Order & Chaos Online -- Where things get tricky is Gameloft’s World of Warcraft (WoW) clone, Order & Chaos Online (OCO), which runs $6.99 in the App Store, but unlike WoW, has no monthly fee.
Due to a severe college WoW habit, I try to avoid massively multiplayer online role-playing games (MMORPGs), but I’ve always been impressed with OCO. MMORPGs are a tough genre — hard to get right, and most fail spectacularly. And they are complex! High-level WoW players often have 40 or more action buttons on their screen at any given time. But somehow, Gameloft has made a successful MMORPG that works with the limitations of a small touchscreen.
While the Duo Gamer works just fine in OCO, the controls are trickier. As in N.O.V.A. 3, you use the analog sticks for movement. But then things get a bit weird.
The way OCO works around the “screen full of buttons” problem is to limit your action bar to six items — with only three being on screen at a time. With the Duo Gamer, you use the left trigger to flip between the two action bars.
Then comes the problem of selecting a target. When using just the touchscreen, you tap the target you want to interact with. So if you want to attack a goblin, you tap it, then tap an attack power from your action bar. When using the Duo Gamer, you use the right trigger to select and cycle through targets, and it does its best to guess which one you want.
The top three face buttons, X, Y, and B, are used to activate actions in your action bar, while the A button is used to activate the default action — usually talking to NPCs or auto-attacking enemies.
To jump, you press the right analog stick, and pressing the left stick brings up the world map. The D-pad brings up the game menu.
The Duo Gamer’s controls for OCO are strange and take a bit of adaptation. I’d say that it’s better to rely on the touchscreen, but the big advantage of using the Duo Gamer is the stand. While using the controller and stand, I feel more like I’m playing a real video game, plus I save myself the neck strain of staring at an iPad in my lap.
Taking It to the Next Level -- One of my hopes with the Duo Gamer was that I could use AirPlay to display the games on my Apple TV to create a console-quality gaming experience with my iPad. Unfortunately, that didn’t pan out.
The first game I tried was N.O.V.A. 3. It worked, but it was unplayably laggy. Most games I’ve tried over AirPlay work great (such as “FunBITS: Sky Gamblers: Storm Raiders for iOS and Mac,” 28 June 2013). I’m not sure if it’s a software issue, or if my iPad 2 is just getting long in the tooth — N.O.V.A. 3 is a graphically demanding game.
Order & Chaos Online doesn’t technically support AirPlay, but AirPlay mirroring will still display the game on your TV, just at the iPad’s 4:3 ratio instead of a full 16:9. However, I didn’t notice any lag.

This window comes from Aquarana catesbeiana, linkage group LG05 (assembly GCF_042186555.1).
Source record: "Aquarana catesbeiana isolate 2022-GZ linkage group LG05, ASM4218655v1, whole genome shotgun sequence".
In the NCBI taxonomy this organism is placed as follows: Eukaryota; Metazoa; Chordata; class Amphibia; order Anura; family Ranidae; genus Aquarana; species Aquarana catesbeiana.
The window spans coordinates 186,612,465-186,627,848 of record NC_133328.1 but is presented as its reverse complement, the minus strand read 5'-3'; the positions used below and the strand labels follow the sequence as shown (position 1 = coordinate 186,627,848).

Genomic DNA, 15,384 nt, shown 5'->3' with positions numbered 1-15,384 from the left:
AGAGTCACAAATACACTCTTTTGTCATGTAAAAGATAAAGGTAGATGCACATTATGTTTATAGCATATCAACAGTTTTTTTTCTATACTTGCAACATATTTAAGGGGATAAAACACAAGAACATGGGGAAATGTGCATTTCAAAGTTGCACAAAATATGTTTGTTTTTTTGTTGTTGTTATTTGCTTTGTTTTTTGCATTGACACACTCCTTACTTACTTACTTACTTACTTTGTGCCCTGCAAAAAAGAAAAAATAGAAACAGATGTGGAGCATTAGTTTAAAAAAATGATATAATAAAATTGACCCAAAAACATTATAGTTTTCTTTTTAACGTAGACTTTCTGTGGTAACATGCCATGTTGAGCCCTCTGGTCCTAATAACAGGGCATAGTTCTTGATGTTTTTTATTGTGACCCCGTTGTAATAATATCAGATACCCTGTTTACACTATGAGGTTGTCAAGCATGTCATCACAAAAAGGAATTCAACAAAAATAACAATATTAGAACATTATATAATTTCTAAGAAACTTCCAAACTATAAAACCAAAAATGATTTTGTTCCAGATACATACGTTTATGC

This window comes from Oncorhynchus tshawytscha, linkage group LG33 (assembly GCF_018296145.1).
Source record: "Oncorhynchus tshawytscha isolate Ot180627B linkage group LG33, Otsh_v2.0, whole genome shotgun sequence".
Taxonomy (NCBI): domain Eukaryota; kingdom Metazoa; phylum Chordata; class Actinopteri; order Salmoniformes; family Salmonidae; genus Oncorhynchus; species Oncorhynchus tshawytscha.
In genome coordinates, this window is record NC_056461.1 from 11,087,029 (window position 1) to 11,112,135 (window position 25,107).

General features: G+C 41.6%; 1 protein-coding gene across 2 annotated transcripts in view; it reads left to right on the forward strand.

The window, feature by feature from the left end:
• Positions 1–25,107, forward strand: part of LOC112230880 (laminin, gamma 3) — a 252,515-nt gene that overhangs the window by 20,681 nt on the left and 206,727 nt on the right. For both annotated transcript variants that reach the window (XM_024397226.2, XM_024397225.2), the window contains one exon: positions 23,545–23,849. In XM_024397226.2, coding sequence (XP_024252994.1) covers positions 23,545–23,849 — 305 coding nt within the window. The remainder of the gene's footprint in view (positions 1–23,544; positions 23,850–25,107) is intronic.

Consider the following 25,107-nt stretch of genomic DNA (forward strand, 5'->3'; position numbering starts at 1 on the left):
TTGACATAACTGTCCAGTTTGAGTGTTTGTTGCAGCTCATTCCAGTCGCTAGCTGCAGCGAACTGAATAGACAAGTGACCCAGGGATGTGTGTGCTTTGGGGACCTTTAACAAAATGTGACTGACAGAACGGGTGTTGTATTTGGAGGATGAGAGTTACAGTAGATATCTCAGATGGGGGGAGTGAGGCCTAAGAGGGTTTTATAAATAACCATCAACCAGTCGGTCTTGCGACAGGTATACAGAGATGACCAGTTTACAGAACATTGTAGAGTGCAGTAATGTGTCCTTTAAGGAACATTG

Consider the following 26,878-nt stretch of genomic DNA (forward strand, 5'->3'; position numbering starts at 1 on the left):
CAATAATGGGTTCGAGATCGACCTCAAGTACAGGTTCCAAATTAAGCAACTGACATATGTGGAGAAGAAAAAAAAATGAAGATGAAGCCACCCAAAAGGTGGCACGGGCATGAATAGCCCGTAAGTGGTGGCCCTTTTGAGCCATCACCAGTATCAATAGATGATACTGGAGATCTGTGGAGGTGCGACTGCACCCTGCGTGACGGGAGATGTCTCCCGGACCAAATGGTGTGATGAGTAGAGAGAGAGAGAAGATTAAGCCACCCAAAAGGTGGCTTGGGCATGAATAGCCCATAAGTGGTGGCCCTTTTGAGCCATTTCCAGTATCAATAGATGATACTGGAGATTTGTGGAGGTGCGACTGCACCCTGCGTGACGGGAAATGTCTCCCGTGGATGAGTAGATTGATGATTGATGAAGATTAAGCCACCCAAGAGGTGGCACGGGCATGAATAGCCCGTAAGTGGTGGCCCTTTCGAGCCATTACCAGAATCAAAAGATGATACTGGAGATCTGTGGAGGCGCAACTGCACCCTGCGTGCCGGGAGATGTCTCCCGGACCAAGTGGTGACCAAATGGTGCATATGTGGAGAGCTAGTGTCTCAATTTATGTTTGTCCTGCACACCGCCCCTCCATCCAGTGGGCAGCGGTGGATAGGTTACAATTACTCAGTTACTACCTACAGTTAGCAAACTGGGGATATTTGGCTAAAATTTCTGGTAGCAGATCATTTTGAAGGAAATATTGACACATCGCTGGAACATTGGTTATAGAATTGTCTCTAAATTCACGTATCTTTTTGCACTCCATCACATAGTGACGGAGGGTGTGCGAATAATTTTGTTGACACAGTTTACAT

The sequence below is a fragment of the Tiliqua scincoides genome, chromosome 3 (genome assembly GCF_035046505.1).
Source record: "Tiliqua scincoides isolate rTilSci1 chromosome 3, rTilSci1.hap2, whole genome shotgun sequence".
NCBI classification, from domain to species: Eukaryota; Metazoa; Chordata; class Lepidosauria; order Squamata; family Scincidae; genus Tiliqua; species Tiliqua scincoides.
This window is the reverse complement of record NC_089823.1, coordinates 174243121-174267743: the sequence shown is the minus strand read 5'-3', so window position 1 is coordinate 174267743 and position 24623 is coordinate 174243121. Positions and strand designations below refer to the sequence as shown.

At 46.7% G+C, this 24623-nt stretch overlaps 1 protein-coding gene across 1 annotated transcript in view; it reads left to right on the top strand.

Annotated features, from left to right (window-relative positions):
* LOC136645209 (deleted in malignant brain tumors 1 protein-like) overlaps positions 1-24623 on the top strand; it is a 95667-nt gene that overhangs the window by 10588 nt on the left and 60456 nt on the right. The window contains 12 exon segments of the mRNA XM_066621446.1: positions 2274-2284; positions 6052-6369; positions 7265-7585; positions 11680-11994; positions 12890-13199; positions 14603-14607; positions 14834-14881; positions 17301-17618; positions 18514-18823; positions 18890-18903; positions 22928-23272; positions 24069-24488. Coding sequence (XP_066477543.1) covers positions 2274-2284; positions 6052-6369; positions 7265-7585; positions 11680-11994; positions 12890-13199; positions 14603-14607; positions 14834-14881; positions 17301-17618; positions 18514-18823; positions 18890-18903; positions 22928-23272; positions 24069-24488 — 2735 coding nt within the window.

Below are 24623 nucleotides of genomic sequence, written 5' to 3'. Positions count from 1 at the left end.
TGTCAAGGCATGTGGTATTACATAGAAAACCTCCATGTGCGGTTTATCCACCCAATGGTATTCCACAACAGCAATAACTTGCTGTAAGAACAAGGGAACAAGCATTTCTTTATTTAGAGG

As for Asphalt 7, it just doesn’t work. It technically supports AirPlay, but crashes as soon as I enter a race. Boo.
A Taste of Things to Come -- If Gameloft is The Asylum of gaming companies, then the Duo Gamer is the Sharknado of iPad accessories. The idea is awesome, and even if the execution is terrible, I still kind of like it.
Even with its flaws, putting my iPad in the stand and playing games with a controller is a great experience — one I hope I get to enjoy with even more games after iOS 7 is released.
The Duo Gamer is a bold experiment gone wrong: the price was outrageous, the compatibility limited, and the controller’s boxy design uncomfortable. But with gamepad support coming to iOS 7, it gives a taste of what’s in store for us. Hopefully, Apple’s partners will have learned from Gameloft’s mistakes.
And as I said above, even if you don’t care for the gamepad functionality, the included stand is quite good. I like it better than any of the others I’ve tried, and at $6, it’s a good price for just a stand. Just add a Bluetooth keyboard and you’re ready to work.
Some of my friends have made the comment that cheap isn’t a feature. I agree — but it’s a heck of a benefit. If I had spent $80 on this thing, I wouldn’t be writing about it right now. Instead, I would be taping up the box to send it back to Amazon. But for the ridiculously low price of $6, I’ve had a lot more fun than I thought I would — and got a great iPad stand to boot.
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ReadKit 2.3 -- Webin has updated the RSS client and read-later app ReadKit to version 2.3 with a number of requested features and bug fixes. In my original review (see “ReadKit for Mac Is Almost the Perfect Reading App,” 8 July 2013), I complained about how two of the most popular read-later services, Instapaper and Pocket, were absent from ReadKit’s share menu. Instead, you had to drag and drop articles into those services, which, in the case of Instapaper, required a premium subscription. Developer Balazs Varkonyi has responded, adding Instapaper, Pocket, Readability, Pinboard, and Delicious to the share menu. All five services have their own keyboard shortcuts for fast sharing, and ReadKit no longer requires a premium Instapaper account for sharing.